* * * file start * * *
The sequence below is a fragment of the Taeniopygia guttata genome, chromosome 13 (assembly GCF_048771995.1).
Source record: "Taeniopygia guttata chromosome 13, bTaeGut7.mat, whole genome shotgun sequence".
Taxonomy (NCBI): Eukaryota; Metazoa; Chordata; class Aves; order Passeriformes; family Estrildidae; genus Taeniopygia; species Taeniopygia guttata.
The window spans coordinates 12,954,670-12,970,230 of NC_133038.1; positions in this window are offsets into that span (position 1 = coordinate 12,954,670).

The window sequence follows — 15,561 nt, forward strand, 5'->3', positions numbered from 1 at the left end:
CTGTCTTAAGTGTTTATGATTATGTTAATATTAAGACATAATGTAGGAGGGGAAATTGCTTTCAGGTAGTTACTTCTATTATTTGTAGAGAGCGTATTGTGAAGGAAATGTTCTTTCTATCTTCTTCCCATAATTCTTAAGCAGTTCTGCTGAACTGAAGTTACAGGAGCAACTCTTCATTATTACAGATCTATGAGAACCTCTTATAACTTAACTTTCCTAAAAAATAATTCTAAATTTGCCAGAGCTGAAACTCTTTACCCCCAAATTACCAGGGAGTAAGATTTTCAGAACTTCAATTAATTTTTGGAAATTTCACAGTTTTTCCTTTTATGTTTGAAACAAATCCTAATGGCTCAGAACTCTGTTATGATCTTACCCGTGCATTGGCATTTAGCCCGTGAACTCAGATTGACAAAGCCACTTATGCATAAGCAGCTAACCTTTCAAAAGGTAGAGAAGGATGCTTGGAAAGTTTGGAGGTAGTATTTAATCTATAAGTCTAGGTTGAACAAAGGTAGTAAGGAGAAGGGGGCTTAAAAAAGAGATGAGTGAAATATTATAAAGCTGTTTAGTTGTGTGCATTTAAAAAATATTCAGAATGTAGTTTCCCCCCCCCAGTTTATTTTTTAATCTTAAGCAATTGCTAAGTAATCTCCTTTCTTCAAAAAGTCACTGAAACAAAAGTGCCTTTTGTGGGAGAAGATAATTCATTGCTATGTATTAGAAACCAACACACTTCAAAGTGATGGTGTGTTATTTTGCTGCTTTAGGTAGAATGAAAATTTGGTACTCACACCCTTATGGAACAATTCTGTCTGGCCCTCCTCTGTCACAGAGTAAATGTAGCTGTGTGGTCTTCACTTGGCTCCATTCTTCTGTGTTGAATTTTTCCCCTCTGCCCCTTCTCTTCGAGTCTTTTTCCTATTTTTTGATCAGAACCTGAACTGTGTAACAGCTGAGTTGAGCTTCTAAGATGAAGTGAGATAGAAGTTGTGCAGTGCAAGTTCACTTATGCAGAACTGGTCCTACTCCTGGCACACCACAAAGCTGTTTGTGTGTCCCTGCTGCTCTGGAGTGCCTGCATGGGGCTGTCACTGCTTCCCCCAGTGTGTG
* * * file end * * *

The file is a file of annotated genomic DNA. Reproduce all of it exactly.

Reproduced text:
The sequence below is a fragment of the Taeniopygia guttata genome, chromosome 13 (assembly GCF_048771995.1).
Source record: "Taeniopygia guttata chromosome 13, bTaeGut7.mat, whole genome shotgun sequence".
Taxonomy (NCBI): Eukaryota; Metazoa; Chordata; class Aves; order Passeriformes; family Estrildidae; genus Taeniopygia; species Taeniopygia guttata.
The window spans coordinates 12,954,670-12,970,230 of NC_133038.1; positions in this window are offsets into that span (position 1 = coordinate 12,954,670).

The window sequence follows — 15,561 nt, forward strand, 5'->3', positions numbered from 1 at the left end:
CTGTCTTAAGTGTTTATGATTATGTTAATATTAAGACATAATGTAGGAGGGGAAATTGCTTTCAGGTAGTTACTTCTATTATTTGTAGAGAGCGTATTGTGAAGGAAATGTTCTTTCTATCTTCTTCCCATAATTCTTAAGCAGTTCTGCTGAACTGAAGTTACAGGAGCAACTCTTCATTATTACAGATCTATGAGAACCTCTTATAACTTAACTTTCCTAAAAAATAATTCTAAATTTGCCAGAGCTGAAACTCTTTACCCCCAAATTACCAGGGAGTAAGATTTTCAGAACTTCAATTAATTTTTGGAAATTTCACAGTTTTTCCTTTTATGTTTGAAACAAATCCTAATGGCTCAGAACTCTGTTATGATCTTACCCGTGCATTGGCATTTAGCCCGTGAACTCAGATTGACAAAGCCACTTATGCATAAGCAGCTAACCTTTCAAAAGGTAGAGAAGGATGCTTGGAAAGTTTGGAGGTAGTATTTAATCTATAAGTCTAGGTTGAACAAAGGTAGTAAGGAGAAGGGGGCTTAAAAAAGAGATGAGTGAAATATTATAAAGCTGTTTAGTTGTGTGCATTTAAAAAATATTCAGAATGTAGTTTCCCCCCCCCAGTTTATTTTTTAATCTTAAGCAATTGCTAAGTAATCTCCTTTCTTCAAAAAGTCACTGAAACAAAAGTGCCTTTTGTGGGAGAAGATAATTCATTGCTATGTATTAGAAACCAACACACTTCAAAGTGATGGTGTGTTATTTTGCTGCTTTAGGTAGAATGAAAATTTGGTACTCACACCCTTATGGAACAATTCTGTCTGGCCCTCCTCTGTCACAGAGTAAATGTAGCTGTGTGGTCTTCACTTGGCTCCATTCTTCTGTGTTGAATTTTTCCCCTCTGCCCCTTCTCTTCGAGTCTTTTTCCTATTTTTTGATCAGAACCTGAACTGTGTAACAGCTGAGTTGAGCTTCTAAGATGAAGTGAGATAGAAGTTGTGCAGTGCAAGTTCACTTATGCAGAACTGGTCCTACTCCTGGCACACCACAAAGCTGTTTGTGTGTCCCTGCTGCTCTGGAGTGCCTGCATGGGGCTGTCACTGCTTCCCCCAGTGTGTG